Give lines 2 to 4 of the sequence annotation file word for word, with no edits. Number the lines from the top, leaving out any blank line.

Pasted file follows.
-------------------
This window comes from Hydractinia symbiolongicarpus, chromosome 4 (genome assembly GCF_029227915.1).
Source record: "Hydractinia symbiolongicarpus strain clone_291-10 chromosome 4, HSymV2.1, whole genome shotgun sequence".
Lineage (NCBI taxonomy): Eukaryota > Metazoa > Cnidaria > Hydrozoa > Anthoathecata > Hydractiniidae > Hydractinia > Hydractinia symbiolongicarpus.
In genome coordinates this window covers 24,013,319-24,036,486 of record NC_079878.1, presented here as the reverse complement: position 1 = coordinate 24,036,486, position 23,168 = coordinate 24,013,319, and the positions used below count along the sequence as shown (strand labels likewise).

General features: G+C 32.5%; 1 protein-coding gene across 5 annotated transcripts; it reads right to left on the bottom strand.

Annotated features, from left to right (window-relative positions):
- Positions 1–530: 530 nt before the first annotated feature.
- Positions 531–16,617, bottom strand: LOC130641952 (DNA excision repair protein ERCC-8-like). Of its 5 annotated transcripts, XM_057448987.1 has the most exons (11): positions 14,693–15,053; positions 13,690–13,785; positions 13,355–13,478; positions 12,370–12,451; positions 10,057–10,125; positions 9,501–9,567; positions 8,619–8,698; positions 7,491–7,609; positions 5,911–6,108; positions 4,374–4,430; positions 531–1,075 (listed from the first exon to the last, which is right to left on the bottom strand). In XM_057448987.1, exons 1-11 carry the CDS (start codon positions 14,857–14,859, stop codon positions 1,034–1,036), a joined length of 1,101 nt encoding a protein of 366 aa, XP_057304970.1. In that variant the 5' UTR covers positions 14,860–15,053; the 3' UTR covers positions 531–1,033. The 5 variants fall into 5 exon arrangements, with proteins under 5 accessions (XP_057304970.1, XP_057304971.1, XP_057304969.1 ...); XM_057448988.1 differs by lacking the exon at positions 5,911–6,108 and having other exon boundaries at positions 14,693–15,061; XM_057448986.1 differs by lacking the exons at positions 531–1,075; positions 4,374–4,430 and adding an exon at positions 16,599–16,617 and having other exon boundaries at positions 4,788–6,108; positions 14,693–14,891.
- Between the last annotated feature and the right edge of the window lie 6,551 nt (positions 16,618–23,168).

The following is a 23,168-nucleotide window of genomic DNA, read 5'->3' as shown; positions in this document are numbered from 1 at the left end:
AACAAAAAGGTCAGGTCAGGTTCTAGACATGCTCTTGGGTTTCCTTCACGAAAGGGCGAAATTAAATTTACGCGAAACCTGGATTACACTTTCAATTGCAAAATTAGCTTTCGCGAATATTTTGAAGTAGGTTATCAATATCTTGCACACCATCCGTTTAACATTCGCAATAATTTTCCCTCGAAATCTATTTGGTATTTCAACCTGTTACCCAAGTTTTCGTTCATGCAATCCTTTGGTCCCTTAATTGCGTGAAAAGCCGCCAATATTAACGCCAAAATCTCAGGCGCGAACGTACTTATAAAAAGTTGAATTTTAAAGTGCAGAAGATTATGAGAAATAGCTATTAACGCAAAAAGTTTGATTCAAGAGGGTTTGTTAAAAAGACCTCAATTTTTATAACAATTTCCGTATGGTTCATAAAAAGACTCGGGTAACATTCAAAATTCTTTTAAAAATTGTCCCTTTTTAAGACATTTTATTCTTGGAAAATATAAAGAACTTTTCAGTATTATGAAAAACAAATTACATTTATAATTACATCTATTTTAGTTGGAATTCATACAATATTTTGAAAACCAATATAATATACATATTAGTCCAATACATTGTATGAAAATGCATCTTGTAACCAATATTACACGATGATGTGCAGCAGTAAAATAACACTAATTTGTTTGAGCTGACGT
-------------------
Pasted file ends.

Source record: "Hydractinia symbiolongicarpus strain clone_291-10 chromosome 4, HSymV2.1, whole genome shotgun sequence".
Lineage (NCBI taxonomy): Eukaryota > Metazoa > Cnidaria > Hydrozoa > Anthoathecata > Hydractiniidae > Hydractinia > Hydractinia symbiolongicarpus.
In genome coordinates this window covers 24,013,319-24,036,486 of record NC_079878.1, presented here as the reverse complement: position 1 = coordinate 24,036,486, position 23,168 = coordinate 24,013,319, and the positions used below count along the sequence as shown (strand labels likewise).